Some fly patterns just look productive. You know the
minute you tie one on, you're going to interest the
fish. But as much as I like fore and afts, they just
don't really look all that fishy. I'm pretty sure I
have not yet found aquatic insects with hackle-like
appendages on both ends of their bodies; Unless it has
been a simi-bald caterpillar. Not only that...but these
fore and aft patterns often have different colored hackle
on each end.
I first became aware of this type of trout fly at Henry's
Lake in 1972 (I had only been tying for 4 or 5 years,
and had only a couple of very poor pattern books in
which to do research). Vina and I were camped next
to an Air Force family from Cheyenne, Wyoming. Besides
being a pilot, Colonel Bill Moberly was also a commercial
fly tyer. His number one selling pattern, was a fly he
called his Peacock Nymph. We fished together for a
week, both at Henry's Lake and at Island Park Reservoir,
using his peacock fore and afts about half the time.
We caught a bunch of fish with the fly. One evening
I took a 7-pound rainbow/cutthroat hybrid with Bill's
fly at the Big H, my largest trout at the lake at that
point in time.
The Moberly peacock is a simple pattern. Bill dressed
the fly on 6 through 10, 4X long hooks. It has a thin
peacock herl body, with three wraps of brown hackle at
each end (I can't prove it, but I think the very popular
Henry's Lake Renegade - featured in an earlier column- was
an off-shoot of this pattern).
I had just initiated a "Fly of the Week" feature in the Boise,
Idaho Statesman, so I ran the peacock fore and aft when
I returned home. A couple of weeks later, the Managing
Editor of the newspaper ran a photograph of some really
large rainbows he had taken from a 'no-name' lake in the
area. His fishing partner for the day had been Idaho's
new Governor (Cecil Andrus). Dick told me they had caught
all of their fish on the peacock fore and aft I had
featured in the Statesman.
About hat same time I got acquainted with a float tuber
at central Idaho's Horsethief Reservoir. One of his most
productive flies was a chenille bodied fore and aft, tied
on a 1XL hook. My new friend used a medium-olive chenille
for a body, a black hackle on the front, and a light olive
hackle on rear (see photo). I used fore and afts for a
few years, then drifted off to other patterns. Then in
the early 90s, I began experimenting with the pattern
again, using mostly the variegated chenilles I had become
so fond of, and my fore and afts began to produce again.
From about 1988 to 1993, central Idaho's Little Payette
Lake became one of our better western Idaho trophy trout
fisheries. Stocked with both Kamloops and Penask
rainbow trout (from Canada), anglers began landing
fish up to 5 or 6 pounds. I began playing around
with a fore and aft using a black and orange variegated
chenille. I had successfully used this chenille on
crawdad patterns when I was trying to fool Idaho's
Snake River smallmouth.
I added gold dyed grizzly hackle to both ends, a black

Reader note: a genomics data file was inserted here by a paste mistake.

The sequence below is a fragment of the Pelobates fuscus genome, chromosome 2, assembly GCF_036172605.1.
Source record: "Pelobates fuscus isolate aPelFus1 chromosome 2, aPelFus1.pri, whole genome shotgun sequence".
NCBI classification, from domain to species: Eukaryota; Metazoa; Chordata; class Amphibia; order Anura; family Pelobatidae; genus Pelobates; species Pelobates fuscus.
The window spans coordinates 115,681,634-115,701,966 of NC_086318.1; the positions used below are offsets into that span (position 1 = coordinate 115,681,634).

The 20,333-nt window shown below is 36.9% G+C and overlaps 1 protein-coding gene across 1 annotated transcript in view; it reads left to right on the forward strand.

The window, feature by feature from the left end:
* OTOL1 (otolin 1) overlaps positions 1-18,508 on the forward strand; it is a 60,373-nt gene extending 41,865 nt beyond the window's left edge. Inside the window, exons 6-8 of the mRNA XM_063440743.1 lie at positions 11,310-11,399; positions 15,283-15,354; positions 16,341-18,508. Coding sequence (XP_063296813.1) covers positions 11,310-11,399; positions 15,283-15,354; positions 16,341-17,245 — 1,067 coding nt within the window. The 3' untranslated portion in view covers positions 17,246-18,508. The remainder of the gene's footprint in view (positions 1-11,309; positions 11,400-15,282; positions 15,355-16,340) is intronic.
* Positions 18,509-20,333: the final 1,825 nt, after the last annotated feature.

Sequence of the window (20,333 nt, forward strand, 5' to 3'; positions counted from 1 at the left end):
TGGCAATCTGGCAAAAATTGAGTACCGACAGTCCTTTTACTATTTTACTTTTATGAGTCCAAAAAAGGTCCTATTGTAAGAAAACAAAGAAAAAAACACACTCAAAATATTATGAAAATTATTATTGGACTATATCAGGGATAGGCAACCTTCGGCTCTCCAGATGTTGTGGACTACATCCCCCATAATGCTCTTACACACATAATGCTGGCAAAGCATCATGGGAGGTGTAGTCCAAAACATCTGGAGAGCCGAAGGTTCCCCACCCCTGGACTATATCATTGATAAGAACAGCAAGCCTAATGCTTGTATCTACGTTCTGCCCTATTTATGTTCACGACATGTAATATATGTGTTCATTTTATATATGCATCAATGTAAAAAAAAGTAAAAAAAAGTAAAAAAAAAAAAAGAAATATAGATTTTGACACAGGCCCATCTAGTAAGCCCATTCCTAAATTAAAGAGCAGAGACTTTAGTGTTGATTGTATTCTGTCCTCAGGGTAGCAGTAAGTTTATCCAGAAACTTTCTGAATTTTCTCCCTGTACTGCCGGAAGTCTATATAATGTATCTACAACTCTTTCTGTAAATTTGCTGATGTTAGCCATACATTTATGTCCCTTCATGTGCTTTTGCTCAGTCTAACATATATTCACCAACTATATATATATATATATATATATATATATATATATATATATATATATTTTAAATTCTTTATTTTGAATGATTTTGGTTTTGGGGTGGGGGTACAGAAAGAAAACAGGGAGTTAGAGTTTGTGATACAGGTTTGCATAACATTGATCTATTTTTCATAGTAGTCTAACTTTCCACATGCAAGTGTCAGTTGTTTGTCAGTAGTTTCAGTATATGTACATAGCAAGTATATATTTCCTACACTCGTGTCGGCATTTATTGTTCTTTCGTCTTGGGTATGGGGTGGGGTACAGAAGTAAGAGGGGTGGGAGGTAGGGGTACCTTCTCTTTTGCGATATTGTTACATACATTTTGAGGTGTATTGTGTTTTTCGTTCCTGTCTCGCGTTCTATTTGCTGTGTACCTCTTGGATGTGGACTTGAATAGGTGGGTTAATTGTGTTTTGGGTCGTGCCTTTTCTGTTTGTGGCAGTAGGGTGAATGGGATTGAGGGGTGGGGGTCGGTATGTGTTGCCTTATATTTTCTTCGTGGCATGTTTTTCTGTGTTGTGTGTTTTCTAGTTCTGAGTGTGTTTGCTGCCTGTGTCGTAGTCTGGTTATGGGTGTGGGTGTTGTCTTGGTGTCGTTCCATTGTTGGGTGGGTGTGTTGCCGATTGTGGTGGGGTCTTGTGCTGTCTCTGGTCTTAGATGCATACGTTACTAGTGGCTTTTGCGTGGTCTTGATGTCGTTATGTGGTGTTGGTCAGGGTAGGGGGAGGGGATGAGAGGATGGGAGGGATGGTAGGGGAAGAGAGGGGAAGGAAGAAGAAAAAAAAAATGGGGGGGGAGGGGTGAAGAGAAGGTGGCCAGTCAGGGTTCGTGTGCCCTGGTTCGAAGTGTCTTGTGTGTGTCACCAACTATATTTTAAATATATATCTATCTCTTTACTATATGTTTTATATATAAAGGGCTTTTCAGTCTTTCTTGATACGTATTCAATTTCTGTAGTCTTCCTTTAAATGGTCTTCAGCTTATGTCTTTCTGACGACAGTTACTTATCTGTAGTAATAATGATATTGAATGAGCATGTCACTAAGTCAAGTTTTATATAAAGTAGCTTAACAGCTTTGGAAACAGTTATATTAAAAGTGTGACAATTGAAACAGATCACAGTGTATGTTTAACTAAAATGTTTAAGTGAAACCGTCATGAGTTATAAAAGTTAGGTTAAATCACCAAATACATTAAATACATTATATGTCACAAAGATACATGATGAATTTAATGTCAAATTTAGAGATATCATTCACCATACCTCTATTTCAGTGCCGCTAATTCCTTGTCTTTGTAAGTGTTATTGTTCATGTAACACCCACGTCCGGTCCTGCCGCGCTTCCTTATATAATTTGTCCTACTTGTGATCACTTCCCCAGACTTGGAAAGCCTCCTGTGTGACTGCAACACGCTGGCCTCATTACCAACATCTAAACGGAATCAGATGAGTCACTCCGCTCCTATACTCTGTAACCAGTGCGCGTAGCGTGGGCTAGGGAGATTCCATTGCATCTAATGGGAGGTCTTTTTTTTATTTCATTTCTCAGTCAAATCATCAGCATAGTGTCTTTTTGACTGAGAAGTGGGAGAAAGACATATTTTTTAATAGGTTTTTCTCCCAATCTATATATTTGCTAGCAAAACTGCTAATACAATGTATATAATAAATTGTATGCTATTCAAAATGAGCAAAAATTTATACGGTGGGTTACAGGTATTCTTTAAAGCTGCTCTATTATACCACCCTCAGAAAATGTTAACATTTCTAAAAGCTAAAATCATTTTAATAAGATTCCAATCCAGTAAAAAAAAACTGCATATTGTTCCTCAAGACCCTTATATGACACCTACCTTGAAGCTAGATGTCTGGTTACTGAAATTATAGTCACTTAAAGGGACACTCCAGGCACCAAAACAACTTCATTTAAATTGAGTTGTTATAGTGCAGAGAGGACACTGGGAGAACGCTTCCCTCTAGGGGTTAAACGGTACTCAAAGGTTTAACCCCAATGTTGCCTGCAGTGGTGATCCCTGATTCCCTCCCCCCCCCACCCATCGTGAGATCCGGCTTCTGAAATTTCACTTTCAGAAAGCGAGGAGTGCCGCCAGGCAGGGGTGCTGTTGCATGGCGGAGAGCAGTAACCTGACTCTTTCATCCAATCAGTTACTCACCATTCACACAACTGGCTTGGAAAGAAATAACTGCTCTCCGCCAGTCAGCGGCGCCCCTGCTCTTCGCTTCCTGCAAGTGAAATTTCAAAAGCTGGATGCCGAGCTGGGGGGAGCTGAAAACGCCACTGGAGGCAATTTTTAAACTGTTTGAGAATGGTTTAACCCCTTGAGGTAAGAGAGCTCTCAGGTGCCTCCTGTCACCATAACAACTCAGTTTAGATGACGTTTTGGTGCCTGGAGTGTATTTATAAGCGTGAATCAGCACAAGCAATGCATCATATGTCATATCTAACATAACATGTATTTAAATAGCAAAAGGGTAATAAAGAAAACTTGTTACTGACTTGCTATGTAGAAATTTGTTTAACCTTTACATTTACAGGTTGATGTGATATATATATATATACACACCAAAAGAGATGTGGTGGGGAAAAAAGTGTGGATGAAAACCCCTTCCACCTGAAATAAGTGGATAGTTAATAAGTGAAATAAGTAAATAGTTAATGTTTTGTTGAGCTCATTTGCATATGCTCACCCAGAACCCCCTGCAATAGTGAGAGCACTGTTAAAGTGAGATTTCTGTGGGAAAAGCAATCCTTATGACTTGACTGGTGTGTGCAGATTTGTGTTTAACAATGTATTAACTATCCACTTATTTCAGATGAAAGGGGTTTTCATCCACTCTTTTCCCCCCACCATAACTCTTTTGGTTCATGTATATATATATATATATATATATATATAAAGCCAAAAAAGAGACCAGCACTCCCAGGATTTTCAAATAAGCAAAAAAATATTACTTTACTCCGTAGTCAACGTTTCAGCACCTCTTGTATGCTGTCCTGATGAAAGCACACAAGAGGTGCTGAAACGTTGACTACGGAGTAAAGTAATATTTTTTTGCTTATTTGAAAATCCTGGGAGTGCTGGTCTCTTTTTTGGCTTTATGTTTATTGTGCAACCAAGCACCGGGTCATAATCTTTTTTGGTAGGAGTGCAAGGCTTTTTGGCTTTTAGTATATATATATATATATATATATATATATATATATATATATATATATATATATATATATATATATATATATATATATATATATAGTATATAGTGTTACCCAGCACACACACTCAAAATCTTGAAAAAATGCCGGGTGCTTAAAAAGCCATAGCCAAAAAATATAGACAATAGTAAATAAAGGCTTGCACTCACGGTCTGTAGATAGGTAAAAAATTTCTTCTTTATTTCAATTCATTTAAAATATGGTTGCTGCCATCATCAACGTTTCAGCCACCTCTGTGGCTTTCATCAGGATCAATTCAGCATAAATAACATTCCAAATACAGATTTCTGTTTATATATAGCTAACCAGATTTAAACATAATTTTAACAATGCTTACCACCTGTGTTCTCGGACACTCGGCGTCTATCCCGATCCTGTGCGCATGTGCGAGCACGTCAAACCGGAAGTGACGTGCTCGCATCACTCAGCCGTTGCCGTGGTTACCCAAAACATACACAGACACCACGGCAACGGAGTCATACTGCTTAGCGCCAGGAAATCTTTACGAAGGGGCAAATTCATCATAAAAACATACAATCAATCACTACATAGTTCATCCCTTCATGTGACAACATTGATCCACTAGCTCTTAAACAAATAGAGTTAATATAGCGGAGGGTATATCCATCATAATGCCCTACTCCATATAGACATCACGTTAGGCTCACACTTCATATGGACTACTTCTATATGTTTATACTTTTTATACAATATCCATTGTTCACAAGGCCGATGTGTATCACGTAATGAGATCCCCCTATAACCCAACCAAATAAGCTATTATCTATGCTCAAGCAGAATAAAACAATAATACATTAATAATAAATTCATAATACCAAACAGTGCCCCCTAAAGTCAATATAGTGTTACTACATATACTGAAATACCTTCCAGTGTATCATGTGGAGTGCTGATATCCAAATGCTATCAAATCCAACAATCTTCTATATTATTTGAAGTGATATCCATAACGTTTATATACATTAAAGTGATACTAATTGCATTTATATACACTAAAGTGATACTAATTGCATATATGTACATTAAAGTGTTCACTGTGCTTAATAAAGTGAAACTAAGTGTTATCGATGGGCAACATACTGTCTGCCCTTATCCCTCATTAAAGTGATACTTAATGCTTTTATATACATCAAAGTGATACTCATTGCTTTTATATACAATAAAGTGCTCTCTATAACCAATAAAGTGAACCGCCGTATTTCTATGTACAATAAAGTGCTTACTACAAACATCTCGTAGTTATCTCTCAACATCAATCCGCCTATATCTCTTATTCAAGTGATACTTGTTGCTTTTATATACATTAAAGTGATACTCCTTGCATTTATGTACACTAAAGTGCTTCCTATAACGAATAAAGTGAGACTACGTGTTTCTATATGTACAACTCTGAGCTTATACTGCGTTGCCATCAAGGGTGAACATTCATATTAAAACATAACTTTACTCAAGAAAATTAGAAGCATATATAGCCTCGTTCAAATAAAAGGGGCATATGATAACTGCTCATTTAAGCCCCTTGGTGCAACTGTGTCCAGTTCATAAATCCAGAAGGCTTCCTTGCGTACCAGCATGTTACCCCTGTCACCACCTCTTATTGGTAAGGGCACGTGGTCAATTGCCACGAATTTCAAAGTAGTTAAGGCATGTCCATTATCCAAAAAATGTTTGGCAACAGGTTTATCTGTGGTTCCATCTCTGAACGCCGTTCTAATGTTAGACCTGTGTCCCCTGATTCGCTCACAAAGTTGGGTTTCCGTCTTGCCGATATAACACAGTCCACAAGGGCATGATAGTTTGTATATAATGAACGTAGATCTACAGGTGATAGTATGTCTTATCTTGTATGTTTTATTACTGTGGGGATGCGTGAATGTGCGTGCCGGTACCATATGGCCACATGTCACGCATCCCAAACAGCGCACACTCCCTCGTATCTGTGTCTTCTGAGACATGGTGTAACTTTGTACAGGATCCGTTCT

marabou tail, and weighted it with about a dozen wraps
of .015" fuse wire. It really didn't look all that
great, but couple it with a deep sinking line, and
the Little Payette Lake trout just wouldn't leave
I haven't gone so far as to identify it as one of my
crawdad patterns yet, but I think maybe I should.
Just worry it along the bottom like a scurrying
crawdad, and hang on. The trout in my part of
the country have become pretty fond of it.
MARV'S FORE AND AFT
Hook: Mustad 9672, 3XL (or equivalent), sizes
6 - 10 weighted. While Bill Moberly tied his on 4XL
hooks, I prefer 3XL.
Thread: Black 6/0, prewaxed.
Tail: Black Marabou.
Rear Hackle: Gold dyed grizzly, 3 wraps.
Body: Medium sized black/orange chenille.
Front Hackle: Gold dyed grizzly, 3 wraps.
Head: Black 6/0, prewaxed.
There are two types of "Halloween" chenille. The original
Halloween Leech uses a chenille called "black and burnt orange."
Marv's Halloween uses "black and orange." The latter is
a softer orange, actually more of a natural orange.
Burnt orange is a much deeper color. I've used both
of these variegated chenilles on this pattern and
find the softer orange to be much more effective.
I've always fished this fly down near the bottom. I
guess I consider any pattern consisting of black and
orange, a crawdad fly.
The tippet size is almost always determined by the
size of the fly. I tend, however, to go one size
heavier than normal on larger flies, particularly on
patterns like the crawdad that elicit pretty savage takes.
The knot I use to tie crawdad patterns on? This
decision is also influenced by the size of the fish.
My preference for larger flies, especially when
fishing over larger fish, is a through-the-eye-twice
clinch knot. If the fish are not taking well, I
will go back to the Duncan Loop. Although not quite
as strong as the TTET, the Duncan does offer the fish
a more natural drift.
OLIVE FORE AND AFT
Hook: Mustad 3906B, 1XL (or equivalent), sizes 6 - 12.
Thread: Black 6/.0, prewaxed.
Rear Hackle: Ginger saddle hackle, 2 wraps.
Body: Medium sized dark-olive/gold chenille.
Front Hackle: Black saddle hackle, 2 wraps.
Head: Black 6/0, prewaxed.
I tied this pattern two ways: I tie it on heavy
wire hooks (Mustad 3905B), weighted. On other
versions, I use dry fly hooks (Mustad 94840),
hoping to keep the fly in the surface film.
Although I do fish this pattern on the bottom, as
with Marv's Fore and Aft, I also fish it in the film,
more as a drifting snail. ~ Marv
You can reach Marv by email at
firstname.lastname@example.org or by phone: 208-322-5760.